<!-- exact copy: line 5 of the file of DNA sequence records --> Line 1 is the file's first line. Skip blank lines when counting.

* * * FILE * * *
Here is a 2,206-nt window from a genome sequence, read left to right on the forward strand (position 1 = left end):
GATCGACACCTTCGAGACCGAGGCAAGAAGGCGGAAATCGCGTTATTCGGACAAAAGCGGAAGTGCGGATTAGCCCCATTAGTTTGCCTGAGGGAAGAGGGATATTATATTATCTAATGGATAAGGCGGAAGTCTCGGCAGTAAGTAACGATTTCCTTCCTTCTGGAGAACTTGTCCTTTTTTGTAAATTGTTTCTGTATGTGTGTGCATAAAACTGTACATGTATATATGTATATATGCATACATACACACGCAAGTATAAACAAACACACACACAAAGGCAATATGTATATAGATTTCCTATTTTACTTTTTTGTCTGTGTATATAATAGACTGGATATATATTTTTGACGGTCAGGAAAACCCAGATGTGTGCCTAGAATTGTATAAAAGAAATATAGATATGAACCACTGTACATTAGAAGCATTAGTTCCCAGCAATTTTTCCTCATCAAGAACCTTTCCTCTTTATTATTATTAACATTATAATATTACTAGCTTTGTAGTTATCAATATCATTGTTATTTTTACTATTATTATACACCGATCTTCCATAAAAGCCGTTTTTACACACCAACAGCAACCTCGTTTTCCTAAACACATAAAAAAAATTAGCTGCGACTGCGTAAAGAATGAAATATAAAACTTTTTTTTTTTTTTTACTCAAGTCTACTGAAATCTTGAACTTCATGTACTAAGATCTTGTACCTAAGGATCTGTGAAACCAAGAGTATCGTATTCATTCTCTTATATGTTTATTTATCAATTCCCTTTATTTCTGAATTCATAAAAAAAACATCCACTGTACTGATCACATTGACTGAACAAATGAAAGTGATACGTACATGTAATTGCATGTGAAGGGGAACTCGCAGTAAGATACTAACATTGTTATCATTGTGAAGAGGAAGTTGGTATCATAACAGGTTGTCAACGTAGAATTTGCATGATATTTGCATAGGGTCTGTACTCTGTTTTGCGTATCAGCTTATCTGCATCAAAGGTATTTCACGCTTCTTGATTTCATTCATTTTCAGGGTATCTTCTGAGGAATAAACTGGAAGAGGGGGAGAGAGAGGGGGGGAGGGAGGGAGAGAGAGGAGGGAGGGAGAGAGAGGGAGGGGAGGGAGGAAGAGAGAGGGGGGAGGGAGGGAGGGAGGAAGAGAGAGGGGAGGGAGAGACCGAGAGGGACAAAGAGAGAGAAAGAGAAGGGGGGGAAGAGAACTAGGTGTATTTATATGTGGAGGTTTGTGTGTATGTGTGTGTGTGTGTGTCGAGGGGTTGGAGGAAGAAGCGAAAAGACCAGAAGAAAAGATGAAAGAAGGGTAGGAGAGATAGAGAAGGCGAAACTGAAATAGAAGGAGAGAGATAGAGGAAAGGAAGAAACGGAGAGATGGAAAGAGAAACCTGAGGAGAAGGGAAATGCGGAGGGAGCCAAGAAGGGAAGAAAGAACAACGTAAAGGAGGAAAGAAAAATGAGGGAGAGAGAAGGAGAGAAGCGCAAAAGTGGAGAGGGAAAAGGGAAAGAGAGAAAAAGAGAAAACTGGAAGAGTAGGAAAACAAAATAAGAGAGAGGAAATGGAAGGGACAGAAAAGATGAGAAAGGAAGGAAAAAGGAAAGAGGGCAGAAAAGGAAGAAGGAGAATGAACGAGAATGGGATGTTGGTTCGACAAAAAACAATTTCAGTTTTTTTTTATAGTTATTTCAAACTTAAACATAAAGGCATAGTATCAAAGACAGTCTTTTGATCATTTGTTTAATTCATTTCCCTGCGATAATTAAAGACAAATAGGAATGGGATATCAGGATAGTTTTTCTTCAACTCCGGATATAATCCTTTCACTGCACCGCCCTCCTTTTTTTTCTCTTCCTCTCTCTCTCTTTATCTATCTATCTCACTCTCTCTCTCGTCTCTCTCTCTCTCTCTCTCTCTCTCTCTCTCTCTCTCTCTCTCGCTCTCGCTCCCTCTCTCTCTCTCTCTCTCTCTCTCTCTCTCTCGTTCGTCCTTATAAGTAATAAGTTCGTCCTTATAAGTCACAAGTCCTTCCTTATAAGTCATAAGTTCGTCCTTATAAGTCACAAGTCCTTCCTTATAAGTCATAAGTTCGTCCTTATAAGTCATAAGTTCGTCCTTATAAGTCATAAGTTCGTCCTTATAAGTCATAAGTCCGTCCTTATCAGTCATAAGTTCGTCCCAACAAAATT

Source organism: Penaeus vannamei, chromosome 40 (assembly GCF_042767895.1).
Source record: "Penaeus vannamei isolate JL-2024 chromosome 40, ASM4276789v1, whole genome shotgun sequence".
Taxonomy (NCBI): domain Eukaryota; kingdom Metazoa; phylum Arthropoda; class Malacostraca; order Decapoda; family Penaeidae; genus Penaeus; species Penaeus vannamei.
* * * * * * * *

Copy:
Taxonomy (NCBI): domain Eukaryota; kingdom Metazoa; phylum Arthropoda; class Malacostraca; order Decapoda; family Penaeidae; genus Penaeus; species Penaeus vannamei.